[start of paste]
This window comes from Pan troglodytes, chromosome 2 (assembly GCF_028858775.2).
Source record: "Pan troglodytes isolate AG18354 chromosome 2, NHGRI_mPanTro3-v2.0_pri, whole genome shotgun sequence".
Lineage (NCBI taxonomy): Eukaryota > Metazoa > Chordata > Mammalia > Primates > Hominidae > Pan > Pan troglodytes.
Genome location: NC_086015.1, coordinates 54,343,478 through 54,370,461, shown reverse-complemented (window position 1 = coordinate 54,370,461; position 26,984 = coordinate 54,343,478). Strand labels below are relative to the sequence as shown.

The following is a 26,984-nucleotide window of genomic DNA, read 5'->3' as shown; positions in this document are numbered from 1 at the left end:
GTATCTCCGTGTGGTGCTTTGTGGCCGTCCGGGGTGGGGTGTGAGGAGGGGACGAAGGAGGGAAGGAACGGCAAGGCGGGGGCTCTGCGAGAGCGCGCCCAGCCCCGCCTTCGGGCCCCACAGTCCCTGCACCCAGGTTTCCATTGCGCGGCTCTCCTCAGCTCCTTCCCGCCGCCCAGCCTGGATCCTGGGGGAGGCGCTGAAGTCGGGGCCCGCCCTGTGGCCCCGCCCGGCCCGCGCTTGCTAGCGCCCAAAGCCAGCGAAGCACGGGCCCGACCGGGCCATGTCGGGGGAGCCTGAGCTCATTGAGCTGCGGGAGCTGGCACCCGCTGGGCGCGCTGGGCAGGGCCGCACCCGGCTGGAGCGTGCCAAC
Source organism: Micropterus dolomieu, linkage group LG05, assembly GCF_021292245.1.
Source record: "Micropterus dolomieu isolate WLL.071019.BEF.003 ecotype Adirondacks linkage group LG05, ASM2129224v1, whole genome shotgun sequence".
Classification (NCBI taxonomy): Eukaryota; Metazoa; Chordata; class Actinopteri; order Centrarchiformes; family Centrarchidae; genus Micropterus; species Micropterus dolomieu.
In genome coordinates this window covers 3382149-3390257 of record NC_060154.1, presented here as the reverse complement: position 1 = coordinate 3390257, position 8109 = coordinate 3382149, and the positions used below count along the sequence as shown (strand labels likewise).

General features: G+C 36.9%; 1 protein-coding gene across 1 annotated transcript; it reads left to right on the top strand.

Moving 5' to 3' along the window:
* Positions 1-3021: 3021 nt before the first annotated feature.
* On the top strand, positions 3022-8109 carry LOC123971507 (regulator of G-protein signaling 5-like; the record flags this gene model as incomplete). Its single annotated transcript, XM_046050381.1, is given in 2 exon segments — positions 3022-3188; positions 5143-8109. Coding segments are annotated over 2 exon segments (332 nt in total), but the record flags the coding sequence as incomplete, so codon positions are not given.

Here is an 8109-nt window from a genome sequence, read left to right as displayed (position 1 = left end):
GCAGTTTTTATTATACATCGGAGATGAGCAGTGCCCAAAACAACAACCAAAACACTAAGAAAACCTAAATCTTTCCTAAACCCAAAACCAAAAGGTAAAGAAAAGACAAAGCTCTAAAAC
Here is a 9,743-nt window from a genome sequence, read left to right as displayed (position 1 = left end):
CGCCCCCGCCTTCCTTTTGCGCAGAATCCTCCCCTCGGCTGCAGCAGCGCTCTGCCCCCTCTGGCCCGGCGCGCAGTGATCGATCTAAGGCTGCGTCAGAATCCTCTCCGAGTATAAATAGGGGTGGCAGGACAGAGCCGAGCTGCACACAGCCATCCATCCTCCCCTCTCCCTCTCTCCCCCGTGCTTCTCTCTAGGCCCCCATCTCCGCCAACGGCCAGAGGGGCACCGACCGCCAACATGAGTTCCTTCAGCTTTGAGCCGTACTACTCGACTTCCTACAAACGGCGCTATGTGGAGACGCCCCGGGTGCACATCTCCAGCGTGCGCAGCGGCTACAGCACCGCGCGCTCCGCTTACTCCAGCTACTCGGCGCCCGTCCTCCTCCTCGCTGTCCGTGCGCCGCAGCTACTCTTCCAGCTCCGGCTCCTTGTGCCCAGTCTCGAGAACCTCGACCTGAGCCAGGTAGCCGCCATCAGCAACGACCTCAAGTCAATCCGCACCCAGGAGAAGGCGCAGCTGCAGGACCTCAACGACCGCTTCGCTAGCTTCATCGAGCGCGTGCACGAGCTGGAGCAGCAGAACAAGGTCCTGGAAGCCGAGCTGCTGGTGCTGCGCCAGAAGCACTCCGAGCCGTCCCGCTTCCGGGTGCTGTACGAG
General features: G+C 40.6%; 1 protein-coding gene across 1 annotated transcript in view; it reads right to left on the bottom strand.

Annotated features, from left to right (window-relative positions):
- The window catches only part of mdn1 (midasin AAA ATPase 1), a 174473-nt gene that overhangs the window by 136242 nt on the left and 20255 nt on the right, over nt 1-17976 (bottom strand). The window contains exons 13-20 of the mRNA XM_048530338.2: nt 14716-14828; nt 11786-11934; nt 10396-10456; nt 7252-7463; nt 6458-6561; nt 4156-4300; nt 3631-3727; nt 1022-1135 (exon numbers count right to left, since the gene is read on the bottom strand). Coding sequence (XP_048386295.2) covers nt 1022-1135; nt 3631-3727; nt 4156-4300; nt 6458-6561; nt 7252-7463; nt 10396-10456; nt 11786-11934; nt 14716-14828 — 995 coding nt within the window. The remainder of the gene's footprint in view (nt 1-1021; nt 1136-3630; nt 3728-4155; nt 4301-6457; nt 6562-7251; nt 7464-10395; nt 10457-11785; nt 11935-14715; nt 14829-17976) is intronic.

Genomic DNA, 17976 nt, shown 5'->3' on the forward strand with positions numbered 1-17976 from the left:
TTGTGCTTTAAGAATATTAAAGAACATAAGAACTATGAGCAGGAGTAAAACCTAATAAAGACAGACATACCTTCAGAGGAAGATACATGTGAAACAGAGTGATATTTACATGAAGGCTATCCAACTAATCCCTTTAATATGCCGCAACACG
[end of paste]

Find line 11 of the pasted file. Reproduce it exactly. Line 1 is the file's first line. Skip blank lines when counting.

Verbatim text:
General features: G+C 36.9%; 1 protein-coding gene across 1 annotated transcript; it reads left to right on the top strand.